The False Promise of NIMBY

NIMBY – Not in my backyard.

This has long been the response of many housed citizens towards homelessness, a focus on moving the problem rather than dealing with it in any effective, long-term manner.  Interestingly, we see this phenomenon in broader political situations as well, in particular with the Romani people this year in France.  As France expels Romani people from the country, other EU nations suggest that this is not a long-term solution, and simply shifts the problem elsewhere.  NIMBY is a by-product of human selfishness, rather than human concern.

Joe Anybody has a good post on RV dwellers in southern California.  As communities seek to push them out, nothing is solved, people are simply forced to go elsewhere.  The same issues have come up here in London, Ontario on the local level, with concerns raised regarding methadone clinics near schools, social assistance offices in the downtown core, or shelters near busy streets.  It seems that no one wants to be confronted by poverty.  However, people will be in the area of the city that they need to be in, so it makes most sense to me to locate services where people are, rather than making transportation an even bigger problem for people who are experiencing homelessness.

This is also a bigger issue than just locally, as evidenced by the large number of homeless persons that come to London from surrounding rural or small town areas.  Because London has services to people who are homeless, individuals come here from other towns that have nothing.  This demonstrates how each municipality needs to consider how their policies will effect others.  So, when London creates anti-panhandling laws (as mentioned in this excellent post by Andrew Schiestel), some people will move to other cities where they find it easier to survive.  Similarly, if we were to suddenly create all the services that we know are needed, there would be a massive influx of people coming to access these services.  For example, if we were to start a wet shelter, it would be beneficial for Windsor, Kitchener, and others to start them as well.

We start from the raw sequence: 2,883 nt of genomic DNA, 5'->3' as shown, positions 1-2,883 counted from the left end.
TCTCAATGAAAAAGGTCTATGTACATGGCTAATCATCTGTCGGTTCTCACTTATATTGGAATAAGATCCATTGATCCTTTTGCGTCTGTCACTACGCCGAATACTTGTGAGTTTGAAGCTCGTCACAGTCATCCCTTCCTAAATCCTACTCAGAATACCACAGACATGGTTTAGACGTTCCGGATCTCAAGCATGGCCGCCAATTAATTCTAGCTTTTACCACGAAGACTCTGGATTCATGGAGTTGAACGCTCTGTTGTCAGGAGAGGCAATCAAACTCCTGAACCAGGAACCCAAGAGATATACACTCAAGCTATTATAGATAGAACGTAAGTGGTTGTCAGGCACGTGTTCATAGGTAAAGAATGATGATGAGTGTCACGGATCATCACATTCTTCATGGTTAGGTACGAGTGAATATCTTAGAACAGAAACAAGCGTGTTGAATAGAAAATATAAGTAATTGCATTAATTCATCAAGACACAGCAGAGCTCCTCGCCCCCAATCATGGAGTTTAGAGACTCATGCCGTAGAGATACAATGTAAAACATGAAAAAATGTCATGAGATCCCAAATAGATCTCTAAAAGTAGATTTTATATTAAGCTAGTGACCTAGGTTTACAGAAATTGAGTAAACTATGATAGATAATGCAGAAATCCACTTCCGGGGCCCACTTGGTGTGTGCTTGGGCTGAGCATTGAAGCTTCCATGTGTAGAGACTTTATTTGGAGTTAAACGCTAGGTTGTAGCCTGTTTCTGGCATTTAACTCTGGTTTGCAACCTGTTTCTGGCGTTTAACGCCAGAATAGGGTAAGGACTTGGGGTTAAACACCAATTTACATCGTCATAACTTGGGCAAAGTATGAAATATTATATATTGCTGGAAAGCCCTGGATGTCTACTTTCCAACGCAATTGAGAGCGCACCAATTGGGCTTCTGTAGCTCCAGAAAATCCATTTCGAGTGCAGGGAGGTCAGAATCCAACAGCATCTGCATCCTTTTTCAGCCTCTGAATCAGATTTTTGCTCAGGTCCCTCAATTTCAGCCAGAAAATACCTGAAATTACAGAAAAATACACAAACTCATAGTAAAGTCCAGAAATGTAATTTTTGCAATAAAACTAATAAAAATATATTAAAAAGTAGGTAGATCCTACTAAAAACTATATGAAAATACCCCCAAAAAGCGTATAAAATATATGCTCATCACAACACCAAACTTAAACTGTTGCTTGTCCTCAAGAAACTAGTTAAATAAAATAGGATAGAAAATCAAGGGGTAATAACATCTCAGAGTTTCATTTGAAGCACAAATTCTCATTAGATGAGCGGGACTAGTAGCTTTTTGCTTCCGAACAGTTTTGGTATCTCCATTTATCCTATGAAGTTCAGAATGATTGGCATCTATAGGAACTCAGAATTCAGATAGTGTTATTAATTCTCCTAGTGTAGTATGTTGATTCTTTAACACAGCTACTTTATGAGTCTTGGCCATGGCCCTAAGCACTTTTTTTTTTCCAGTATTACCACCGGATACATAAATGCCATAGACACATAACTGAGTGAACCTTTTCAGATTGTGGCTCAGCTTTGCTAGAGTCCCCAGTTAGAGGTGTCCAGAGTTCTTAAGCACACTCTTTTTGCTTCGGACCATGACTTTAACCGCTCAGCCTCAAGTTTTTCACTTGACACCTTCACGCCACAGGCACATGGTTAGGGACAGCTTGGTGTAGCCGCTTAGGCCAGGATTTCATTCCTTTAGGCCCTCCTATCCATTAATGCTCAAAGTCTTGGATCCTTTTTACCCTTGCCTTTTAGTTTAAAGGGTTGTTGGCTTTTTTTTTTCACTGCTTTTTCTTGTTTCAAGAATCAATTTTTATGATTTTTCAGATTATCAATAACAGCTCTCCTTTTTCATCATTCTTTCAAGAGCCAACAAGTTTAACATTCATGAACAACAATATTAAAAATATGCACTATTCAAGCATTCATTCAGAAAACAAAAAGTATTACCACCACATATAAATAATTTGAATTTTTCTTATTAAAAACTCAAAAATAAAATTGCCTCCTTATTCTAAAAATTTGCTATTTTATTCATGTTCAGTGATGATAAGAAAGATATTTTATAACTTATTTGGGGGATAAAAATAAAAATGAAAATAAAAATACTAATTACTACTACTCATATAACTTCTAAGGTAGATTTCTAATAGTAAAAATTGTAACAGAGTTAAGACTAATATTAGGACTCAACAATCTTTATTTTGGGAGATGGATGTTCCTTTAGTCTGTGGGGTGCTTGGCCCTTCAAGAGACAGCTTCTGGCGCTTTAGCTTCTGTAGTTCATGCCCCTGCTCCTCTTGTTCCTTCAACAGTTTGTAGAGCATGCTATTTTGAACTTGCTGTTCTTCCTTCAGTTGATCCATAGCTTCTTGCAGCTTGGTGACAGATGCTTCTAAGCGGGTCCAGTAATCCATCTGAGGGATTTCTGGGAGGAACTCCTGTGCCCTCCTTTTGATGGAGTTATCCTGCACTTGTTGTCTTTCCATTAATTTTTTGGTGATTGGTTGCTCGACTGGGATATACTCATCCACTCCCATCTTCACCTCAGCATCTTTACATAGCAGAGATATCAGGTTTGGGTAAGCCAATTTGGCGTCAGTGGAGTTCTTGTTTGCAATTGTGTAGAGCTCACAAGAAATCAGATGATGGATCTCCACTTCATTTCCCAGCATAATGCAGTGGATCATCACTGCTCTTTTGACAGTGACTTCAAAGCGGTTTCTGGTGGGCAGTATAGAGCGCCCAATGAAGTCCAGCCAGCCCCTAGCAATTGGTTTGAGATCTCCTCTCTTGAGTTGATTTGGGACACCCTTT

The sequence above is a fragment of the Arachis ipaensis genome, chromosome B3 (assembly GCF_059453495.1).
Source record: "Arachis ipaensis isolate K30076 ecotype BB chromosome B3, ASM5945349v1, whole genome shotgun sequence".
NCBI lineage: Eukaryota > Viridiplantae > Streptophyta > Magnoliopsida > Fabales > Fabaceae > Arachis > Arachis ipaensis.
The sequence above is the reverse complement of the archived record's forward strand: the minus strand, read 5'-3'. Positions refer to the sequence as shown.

It is important that we seek solutions to social problems such as homelessness, rather than finding ways to move them further sight.

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